This article is part of the supplement: Eleventh International Conference on Bioinformatics (InCoB2012): Bioinformatics
The study of muscle remodeling in Drosophila metamorphosis using in vivo microscopy and bioimage informatics
1 Live-Cell Imaging and Automation of Image Analysis Group, Imaging Informatics Division, Bioinformatics Institute (BII), Agency for Science, Technology and Research (A*STAR), Singapore
2 Department of Biological Sciences, National University of Singapore (NUS), Singapore
Citation and License
BMC Bioinformatics 2012, 13(Suppl 17):S14 doi:10.1186/1471-2105-13-S17-S14Published: 13 December 2012
Metamorphosis in insects transforms the larval into an adult body plan and comprises the destruction and remodeling of larval and the generation of adult tissues. The remodeling of larval into adult muscles promises to be a genetic model for human atrophy since it is associated with dramatic alteration in cell size. Furthermore, muscle development is amenable to 3D in vivo microscopy at high cellular resolution. However, multi-dimensional image acquisition leads to sizeable amounts of data that demand novel approaches in image processing and analysis.
To handle, visualize and quantify time-lapse datasets recorded in multiple locations, we designed a workflow comprising three major modules. First, the previously introduced TLM-converter concatenates stacks of single time-points. The second module, TLM-2D-Explorer, creates maximum intensity projections for rapid inspection and allows the temporal alignment of multiple datasets. The transition between prepupal and pupal stage serves as reference point to compare datasets of different genotypes or treatments. We demonstrate how the temporal alignment can reveal novel insights into the east gene which is involved in muscle remodeling. The third module, TLM-3D-Segmenter, performs semi-automated segmentation of selected muscle fibers over multiple frames. 3D image segmentation consists of 3 stages. First, the user places a seed into a muscle of a key frame and performs surface detection based on level-set evolution. Second, the surface is propagated to subsequent frames. Third, automated segmentation detects nuclei inside the muscle fiber. The detected surfaces can be used to visualize and quantify the dynamics of cellular remodeling. To estimate the accuracy of our segmentation method, we performed a comparison with a manually created ground truth. Key and predicted frames achieved a performance of 84% and 80%, respectively.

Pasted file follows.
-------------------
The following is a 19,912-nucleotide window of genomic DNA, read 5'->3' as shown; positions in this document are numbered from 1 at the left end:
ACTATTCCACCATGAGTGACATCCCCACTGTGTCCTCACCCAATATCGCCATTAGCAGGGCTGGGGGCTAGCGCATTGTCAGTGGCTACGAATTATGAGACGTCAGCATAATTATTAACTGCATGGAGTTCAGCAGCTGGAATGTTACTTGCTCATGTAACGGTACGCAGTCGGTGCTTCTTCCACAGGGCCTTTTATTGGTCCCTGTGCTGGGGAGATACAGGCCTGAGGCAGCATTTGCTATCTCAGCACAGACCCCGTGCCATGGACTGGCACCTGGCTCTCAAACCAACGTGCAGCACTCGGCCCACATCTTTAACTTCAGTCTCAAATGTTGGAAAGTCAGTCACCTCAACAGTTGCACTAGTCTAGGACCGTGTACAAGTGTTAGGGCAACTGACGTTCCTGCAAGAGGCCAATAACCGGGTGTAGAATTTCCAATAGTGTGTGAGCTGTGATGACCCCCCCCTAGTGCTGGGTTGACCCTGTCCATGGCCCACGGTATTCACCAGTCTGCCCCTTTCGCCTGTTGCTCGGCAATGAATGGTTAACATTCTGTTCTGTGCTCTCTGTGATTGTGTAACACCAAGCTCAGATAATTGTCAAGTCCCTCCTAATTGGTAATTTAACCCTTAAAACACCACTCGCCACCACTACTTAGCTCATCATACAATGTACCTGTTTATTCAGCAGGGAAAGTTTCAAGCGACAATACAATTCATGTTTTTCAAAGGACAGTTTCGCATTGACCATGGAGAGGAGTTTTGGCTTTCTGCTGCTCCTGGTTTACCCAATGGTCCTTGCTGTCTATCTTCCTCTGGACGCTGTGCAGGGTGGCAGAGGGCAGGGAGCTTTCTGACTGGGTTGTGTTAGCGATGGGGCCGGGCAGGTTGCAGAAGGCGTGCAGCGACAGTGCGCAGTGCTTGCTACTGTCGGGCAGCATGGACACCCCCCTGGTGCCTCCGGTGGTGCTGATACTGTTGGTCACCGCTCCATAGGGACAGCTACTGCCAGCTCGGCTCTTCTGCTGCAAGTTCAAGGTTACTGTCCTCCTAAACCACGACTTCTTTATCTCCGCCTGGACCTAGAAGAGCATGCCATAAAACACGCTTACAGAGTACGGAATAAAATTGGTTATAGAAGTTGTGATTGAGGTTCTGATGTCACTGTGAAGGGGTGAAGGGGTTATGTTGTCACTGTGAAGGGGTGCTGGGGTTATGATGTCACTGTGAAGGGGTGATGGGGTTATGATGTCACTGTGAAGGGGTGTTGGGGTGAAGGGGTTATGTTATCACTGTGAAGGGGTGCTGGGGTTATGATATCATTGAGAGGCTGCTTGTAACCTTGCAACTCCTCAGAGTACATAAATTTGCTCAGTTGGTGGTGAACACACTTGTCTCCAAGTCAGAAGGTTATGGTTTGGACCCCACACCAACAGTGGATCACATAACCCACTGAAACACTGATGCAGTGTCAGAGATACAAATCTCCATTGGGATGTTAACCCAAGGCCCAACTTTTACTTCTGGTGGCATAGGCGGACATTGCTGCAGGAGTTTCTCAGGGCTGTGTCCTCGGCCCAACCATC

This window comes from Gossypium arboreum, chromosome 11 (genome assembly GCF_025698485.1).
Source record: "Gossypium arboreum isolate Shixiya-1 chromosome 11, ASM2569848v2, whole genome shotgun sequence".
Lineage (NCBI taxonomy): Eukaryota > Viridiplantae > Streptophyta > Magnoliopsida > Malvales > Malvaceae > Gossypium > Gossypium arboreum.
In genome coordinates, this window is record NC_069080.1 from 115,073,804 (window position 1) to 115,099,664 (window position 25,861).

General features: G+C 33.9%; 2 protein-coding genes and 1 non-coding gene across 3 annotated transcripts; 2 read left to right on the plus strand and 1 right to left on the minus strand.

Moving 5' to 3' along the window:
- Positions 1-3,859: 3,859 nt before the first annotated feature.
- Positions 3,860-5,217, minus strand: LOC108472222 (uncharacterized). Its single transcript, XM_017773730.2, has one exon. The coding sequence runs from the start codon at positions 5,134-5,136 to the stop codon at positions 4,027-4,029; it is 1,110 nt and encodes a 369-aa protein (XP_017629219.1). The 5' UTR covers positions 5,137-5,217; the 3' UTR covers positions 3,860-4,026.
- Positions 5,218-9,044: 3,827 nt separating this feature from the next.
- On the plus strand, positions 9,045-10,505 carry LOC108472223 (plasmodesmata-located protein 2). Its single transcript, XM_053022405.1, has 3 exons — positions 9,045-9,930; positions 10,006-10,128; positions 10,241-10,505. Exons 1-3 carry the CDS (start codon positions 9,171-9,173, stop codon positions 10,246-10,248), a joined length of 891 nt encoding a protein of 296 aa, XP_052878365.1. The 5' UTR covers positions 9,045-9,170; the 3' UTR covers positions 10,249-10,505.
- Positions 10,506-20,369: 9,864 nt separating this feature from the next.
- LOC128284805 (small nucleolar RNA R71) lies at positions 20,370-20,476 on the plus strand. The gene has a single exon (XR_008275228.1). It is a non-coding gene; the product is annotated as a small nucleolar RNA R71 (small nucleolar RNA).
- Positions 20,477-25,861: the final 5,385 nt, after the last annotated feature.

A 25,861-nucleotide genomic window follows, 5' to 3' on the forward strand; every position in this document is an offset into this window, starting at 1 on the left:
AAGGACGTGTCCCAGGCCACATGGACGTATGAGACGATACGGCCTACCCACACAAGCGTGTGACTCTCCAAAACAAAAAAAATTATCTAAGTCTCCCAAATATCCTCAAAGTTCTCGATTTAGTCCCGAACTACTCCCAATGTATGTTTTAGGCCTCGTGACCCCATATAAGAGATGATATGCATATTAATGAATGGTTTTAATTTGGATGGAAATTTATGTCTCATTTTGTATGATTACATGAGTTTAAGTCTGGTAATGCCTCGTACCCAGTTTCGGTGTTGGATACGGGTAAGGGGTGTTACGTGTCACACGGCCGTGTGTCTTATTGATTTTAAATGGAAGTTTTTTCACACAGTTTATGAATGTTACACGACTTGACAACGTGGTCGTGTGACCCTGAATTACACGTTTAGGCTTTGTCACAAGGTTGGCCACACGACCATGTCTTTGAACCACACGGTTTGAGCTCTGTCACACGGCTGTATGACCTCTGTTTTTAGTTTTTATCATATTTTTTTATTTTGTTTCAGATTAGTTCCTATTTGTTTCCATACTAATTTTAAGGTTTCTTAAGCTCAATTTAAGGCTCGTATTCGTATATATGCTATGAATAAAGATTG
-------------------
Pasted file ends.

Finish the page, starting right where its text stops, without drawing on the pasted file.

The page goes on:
We describe an analysis pipeline for the efficient handling and analysis of time-series microscopy data that enhances productivity and facilitates the phenotypic characterization of genetic perturbations. Our methodology can easily be scaled up for genome-wide genetic screens using readily available resources for RNAi based gene silencing in Drosophila and other animal models.